-I'm of the mind that Israel is partly responsible for what has happened to it this week. Firstly,Israel should have never set the precedent for trading prisoners in 2004 by trading hundreds of terrorists for a single Israeli businessman, an Israeli colonel, and the remains of Israeli soldiers. That action could only have helped Hamas and Hezbollah think that kidnapping Israeli infantrymen could gain further benefits.
-Does Israel have an exit strategy? For now Israel is content to launch missiles and mortars at Hezbollah positions (whether it is hitting them is another story. Reuters is reporting that of the 204 so deaths in Lebanon about 190 of them were civilians.) Does Israel want to go so far as to invade Lebanon with tanks and infantry and then threaten the fragile democracy in Lebanon? I doubt this, because they're smart enough to know that this will pave the way for Syria to regain influence in the country. Israel has to decide if it wants to go so far as to occupy Lebanon, or just shell southern Lebanon from Israel. The latter will have no effect on stopping Hezbollah though, the stated purpose of the military operations. If Israel really wanted to stop Hezbollah, the only way it could really cripple it would be by regime change in Syria and Iran. Something Israel is not capable of doing.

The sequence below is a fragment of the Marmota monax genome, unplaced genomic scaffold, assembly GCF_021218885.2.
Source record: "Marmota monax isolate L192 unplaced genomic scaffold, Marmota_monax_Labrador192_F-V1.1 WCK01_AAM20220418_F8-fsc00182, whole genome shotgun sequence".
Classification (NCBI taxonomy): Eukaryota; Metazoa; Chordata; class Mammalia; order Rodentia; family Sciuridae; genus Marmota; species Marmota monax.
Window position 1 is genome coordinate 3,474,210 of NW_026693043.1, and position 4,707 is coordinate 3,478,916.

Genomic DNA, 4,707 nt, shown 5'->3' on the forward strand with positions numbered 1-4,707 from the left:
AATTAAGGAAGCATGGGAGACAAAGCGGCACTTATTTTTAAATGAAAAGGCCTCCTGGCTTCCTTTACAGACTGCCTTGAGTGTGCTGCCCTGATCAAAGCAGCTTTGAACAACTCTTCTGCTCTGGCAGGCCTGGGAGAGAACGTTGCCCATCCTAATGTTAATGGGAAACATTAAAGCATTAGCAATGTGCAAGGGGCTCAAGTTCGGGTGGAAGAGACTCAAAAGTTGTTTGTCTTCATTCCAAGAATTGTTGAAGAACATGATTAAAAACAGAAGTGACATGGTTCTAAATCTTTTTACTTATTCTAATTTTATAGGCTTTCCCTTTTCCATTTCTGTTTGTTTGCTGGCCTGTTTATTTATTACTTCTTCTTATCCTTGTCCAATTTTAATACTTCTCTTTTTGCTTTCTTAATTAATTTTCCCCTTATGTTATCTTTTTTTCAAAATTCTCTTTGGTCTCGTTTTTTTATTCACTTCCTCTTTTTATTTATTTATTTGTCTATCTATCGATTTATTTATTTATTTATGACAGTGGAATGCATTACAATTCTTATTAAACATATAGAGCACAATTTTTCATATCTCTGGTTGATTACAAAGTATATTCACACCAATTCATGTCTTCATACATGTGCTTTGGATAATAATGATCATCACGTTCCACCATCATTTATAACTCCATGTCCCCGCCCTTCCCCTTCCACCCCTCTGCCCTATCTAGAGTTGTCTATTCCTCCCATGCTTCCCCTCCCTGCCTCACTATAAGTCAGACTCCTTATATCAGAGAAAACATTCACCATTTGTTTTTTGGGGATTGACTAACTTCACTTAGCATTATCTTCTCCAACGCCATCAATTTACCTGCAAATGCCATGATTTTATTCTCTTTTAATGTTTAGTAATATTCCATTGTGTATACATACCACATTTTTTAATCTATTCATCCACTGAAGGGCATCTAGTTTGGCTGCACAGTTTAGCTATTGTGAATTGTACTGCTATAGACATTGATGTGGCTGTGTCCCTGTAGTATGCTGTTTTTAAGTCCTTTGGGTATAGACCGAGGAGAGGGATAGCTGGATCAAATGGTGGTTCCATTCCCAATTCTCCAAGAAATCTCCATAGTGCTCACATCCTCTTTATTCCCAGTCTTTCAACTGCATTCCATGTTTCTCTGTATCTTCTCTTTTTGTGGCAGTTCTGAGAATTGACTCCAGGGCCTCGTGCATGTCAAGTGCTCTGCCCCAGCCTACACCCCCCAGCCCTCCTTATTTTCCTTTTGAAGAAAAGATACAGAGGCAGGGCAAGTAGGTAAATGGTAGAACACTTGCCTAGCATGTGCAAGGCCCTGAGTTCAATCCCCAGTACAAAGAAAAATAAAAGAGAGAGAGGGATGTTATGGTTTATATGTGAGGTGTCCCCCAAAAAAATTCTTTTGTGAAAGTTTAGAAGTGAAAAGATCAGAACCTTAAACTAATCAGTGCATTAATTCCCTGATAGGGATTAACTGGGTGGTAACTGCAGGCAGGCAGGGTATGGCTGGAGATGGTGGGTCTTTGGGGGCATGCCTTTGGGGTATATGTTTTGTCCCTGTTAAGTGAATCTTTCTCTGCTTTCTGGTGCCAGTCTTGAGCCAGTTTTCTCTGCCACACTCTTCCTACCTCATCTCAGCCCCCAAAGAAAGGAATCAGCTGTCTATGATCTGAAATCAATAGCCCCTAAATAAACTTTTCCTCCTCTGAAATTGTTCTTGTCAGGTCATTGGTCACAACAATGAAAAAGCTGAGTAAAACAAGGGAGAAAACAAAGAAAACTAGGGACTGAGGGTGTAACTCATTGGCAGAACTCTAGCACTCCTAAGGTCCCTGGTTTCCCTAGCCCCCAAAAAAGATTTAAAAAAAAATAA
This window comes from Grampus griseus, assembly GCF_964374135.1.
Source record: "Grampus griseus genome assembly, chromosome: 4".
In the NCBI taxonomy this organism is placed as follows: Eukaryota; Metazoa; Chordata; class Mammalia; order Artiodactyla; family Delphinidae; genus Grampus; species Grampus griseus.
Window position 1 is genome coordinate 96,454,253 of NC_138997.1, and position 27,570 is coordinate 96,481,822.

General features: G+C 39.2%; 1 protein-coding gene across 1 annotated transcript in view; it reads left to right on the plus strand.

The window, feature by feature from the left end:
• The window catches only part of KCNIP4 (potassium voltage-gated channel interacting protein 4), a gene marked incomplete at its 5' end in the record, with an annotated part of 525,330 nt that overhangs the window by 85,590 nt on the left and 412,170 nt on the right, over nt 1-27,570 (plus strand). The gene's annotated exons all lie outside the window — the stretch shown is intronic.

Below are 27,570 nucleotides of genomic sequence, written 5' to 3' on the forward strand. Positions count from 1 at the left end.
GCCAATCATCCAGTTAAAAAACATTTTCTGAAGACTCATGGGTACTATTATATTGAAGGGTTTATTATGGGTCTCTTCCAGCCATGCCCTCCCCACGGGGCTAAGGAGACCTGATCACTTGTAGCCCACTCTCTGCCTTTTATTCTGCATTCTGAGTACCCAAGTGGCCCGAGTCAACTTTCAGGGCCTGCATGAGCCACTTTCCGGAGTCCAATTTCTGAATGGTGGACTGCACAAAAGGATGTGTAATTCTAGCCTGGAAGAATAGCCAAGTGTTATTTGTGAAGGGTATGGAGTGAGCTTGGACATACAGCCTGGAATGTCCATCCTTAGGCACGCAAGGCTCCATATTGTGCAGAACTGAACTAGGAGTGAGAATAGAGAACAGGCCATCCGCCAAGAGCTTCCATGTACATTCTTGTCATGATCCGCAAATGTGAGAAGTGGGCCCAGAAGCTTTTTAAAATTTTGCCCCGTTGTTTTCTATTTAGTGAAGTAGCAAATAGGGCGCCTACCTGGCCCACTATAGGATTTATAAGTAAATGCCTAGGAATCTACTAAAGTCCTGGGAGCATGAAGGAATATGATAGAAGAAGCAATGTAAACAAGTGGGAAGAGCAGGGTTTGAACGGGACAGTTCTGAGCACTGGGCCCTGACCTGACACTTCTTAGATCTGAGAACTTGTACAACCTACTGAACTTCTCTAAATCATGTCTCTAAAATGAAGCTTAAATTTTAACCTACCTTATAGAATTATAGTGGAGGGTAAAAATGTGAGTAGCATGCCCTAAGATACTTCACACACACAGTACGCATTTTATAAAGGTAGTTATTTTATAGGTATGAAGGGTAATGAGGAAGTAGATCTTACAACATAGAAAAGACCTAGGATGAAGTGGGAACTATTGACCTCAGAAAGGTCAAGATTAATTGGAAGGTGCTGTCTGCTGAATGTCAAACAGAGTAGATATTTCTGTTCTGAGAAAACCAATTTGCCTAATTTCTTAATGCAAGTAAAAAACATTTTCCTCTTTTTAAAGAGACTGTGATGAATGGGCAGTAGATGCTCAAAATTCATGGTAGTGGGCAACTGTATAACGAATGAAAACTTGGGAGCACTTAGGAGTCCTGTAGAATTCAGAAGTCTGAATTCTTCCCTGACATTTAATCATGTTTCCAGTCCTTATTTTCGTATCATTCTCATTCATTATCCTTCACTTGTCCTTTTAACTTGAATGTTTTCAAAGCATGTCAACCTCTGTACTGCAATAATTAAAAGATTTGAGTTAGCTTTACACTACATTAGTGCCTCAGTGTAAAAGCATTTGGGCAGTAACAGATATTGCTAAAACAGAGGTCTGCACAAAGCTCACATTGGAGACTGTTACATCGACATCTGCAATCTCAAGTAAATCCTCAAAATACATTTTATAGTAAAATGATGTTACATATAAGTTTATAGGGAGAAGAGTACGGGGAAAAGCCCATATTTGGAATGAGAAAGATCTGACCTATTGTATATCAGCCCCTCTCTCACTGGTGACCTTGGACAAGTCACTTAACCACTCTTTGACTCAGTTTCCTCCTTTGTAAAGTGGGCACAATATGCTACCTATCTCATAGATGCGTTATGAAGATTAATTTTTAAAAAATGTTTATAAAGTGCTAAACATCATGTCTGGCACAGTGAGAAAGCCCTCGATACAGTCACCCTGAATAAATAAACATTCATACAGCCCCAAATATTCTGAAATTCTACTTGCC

Israel's only real option (that will achieve the operation's goal) will probably have to be inserting special ops, and use them to take out Hezbollah leadership and/or weaken the terrorist group. Thus allowing the Lebanese military to fight Hezbollah on more equal grounds. However, that would take real leadership from Lebanon, which seems highly unlikely given the Lebanese public's view of Hezbollah.
However, in the end, one has to wonder if the IDF has ever heard of the Iraq War before. Conventional warfare in the name of fighting Islamic extremism hasn't worked out too well there...